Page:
The Chinese Communist Party remains an atheist ideology that views faith with suspicion. But the Chinese government’s success in delivering a better material life has left a growing number of Chinese wanting to fill a spiritual vacuum where Chinese communism has little left to offer.

President Bush and Dallas Theological Seminary President Mark Bailey worshipped at a Beijing Protestant church Sunday to encourage religious freedom. Dr. Bailey and Dallas Theological are making a contribution with Web-based instruction for Chinese seminarians.

Outside the Kuanjie Protestant Church, English teacher Ann Wilson of Maryville, Tenn., stood in the rain, discussing Mr. Bush’s visit, faith and politics with neighbors.

“For almost 60 years they’ve heard the story that you do not need religion because the party will fill all your needs. That’s not there anymore,” Mrs. Wilson said. “The Chinese are turning to religion because there’s an emptiness inside.”

Read it all.

Posted in * Culture-Watch, * International News & Commentary, Asia, China, Religion & Culture

Google's foray into content raises some eyebrows

Type “buttermilk pancakes” into Google, and among the top three or four search results you will find a link to a detailed recipe complete with a photo of a scrumptious stack from a site called Knol, which is owned by Google.

Google envisions Knol as a place where experts can share their knowledge on a variety of topics. It hopes to create a sort of online encyclopedia built from the contributions of scores of individuals. But while Wikipedia is collectively edited and ad-free, Knol contributors sign their articles and retain editing control over the content. They can choose to place ads, sold by Google, on their pages.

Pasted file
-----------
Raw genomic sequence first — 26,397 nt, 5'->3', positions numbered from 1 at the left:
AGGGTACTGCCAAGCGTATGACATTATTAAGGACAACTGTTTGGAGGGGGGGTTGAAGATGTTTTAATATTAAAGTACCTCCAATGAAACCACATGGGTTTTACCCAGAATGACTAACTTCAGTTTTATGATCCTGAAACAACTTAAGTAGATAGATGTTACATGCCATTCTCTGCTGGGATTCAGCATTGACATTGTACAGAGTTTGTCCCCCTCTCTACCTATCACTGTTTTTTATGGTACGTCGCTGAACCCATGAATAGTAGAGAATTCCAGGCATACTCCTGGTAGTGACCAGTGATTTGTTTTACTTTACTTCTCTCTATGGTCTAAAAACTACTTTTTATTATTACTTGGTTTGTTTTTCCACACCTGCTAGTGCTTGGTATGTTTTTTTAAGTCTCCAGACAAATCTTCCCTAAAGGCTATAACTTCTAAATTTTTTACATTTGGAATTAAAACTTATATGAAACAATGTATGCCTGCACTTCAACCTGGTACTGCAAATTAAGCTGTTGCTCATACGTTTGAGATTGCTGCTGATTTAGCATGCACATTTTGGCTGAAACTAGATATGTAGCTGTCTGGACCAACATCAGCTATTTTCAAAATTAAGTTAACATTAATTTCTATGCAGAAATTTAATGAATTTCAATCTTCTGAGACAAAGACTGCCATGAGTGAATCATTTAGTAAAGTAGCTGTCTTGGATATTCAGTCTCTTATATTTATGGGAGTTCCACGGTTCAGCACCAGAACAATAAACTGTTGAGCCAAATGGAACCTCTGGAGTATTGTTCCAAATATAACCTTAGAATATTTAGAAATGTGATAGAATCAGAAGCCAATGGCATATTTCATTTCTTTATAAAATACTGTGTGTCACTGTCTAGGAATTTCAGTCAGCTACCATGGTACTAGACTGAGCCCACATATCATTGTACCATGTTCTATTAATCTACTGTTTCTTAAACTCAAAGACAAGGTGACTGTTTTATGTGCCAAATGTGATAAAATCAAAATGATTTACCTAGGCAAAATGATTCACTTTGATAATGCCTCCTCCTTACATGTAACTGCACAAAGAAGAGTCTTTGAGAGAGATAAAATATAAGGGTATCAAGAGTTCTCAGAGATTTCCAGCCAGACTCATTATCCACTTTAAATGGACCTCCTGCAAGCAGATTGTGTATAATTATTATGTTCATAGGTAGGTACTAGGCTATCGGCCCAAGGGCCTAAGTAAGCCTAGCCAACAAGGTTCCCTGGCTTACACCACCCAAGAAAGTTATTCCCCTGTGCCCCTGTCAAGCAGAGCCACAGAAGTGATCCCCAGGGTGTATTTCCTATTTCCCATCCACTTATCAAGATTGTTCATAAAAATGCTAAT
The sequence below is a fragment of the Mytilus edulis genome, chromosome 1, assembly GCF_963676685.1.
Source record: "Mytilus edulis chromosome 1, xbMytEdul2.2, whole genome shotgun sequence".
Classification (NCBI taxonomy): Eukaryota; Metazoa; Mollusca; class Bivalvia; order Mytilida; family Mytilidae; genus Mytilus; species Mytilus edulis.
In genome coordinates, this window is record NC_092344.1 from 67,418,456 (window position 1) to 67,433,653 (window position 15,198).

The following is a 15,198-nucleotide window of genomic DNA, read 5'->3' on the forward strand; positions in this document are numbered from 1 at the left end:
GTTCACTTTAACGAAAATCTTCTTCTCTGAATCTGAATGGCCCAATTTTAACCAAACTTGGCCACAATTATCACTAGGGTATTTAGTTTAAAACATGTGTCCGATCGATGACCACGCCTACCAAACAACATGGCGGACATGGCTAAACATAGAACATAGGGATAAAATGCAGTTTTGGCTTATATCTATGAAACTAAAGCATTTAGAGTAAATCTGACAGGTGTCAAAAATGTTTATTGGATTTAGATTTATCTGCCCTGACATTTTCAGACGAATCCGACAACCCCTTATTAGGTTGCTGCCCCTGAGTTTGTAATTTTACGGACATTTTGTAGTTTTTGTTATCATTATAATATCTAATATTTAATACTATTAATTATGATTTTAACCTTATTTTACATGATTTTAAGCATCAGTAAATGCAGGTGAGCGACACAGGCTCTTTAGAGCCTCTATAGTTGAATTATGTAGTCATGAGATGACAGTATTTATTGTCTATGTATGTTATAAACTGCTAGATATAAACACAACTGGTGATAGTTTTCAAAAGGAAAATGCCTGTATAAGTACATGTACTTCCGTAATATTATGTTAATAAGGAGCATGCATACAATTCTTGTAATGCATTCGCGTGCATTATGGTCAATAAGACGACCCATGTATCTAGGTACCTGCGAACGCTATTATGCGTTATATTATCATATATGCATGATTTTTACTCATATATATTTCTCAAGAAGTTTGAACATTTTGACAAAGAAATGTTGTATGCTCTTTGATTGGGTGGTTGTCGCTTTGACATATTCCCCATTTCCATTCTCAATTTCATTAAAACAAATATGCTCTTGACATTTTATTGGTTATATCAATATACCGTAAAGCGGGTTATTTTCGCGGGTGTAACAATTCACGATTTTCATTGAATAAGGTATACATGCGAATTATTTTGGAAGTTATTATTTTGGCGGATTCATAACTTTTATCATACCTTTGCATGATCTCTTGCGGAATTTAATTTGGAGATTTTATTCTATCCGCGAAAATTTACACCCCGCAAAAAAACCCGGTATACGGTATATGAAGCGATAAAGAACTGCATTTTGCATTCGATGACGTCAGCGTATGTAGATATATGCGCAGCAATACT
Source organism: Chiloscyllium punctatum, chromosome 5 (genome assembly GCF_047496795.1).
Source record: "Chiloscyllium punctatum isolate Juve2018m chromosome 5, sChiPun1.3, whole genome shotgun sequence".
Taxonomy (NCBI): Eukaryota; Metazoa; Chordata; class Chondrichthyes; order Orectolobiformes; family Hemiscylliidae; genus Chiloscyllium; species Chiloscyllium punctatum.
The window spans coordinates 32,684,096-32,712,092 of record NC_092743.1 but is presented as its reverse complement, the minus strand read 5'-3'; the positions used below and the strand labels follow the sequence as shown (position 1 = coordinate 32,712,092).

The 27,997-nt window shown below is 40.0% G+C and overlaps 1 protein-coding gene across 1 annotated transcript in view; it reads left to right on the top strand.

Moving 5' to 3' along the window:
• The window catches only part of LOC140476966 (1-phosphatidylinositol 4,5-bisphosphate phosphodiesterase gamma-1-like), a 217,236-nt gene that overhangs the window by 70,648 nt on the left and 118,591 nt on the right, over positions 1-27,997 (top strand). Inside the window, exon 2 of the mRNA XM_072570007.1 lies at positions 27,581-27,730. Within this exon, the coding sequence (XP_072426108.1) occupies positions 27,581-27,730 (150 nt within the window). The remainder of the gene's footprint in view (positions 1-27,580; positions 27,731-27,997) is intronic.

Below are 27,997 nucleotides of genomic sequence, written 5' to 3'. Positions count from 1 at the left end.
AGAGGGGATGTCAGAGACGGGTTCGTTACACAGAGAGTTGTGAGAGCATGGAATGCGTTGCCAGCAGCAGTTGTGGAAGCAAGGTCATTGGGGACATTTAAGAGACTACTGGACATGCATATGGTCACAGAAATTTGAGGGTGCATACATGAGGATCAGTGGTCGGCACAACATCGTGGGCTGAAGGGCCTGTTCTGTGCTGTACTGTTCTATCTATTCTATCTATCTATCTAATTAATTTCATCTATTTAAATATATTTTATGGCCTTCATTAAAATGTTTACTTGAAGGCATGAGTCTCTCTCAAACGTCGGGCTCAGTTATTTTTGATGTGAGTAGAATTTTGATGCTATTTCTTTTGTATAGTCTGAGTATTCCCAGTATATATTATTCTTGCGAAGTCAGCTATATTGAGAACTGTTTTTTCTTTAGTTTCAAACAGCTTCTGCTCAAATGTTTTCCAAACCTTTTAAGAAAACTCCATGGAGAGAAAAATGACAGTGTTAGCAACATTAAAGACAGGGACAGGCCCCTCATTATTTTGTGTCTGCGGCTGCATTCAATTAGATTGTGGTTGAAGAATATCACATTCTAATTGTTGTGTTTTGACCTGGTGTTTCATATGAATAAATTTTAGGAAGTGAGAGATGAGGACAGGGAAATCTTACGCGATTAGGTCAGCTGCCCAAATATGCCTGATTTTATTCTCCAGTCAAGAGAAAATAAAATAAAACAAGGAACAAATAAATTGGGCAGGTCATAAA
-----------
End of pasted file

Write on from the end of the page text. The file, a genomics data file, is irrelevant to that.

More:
While Knol is only three weeks old and still relatively obscure, it has already rekindled fears among some media companies that Google is increasingly becoming a competitor. They foresee Google’s becoming a powerful rival that not only owns a growing number of content properties, including YouTube, the top online video site, and Blogger, a leading blogging service, but also holds the keys to directing users around the Web.

“If in fact a Google property is taking money away from Google’s partners, that is a real problem,” said Wenda Harris Millard, the co-chief executive of Martha Stewart Living Omnimedia.

Read it all.

Posted in * Culture-Watch, * Economics, Politics, Blogging & the Internet, Economy

An Interview with a Former Anglican

Instrumental in providing that vital helping hand was the then Auxiliary Bishop of Westminster, Vincent Nichols, who was, Canon Tuckwell says, the “final straw”. He then laughs. “No, that would give the wrong impression, Bishop Nichols was the opposite; he was the catalyst. We had an ecumenical service in my church and the local Catholic parish priest, Canon Frank Hegarty, a very good friend of mine and my sponsor in the Church, had spoken to Bishop Nichols.

“We spoke after the service, at the end of which he said: ‘Give me a call if I can be of any help.’ I phoned him a week later and he was very kind, arranged an interview, and that was it.

“I was fortunate enough to be here in Westminster and between them Cardinal Hume and Bishop Nichols were very generous and very encouraging. They really put themselves out to assist us in coming into the Church. I can’t say it was the experience with some of my colleagues in other dioceses, some of whom received a less than warm welcome.

“I think a popular misconception was we were all ultra-conservative and were going to put the clock back – whatever that meant – and we would be an unsettling force within English Catholicism. Some bishops were very friendly and welcoming, some less so. I don’t think it was politics, more a matter of preference or prejudice.”

Read it all.

Posted in * Religion News & Commentary, Other Churches, Roman Catholic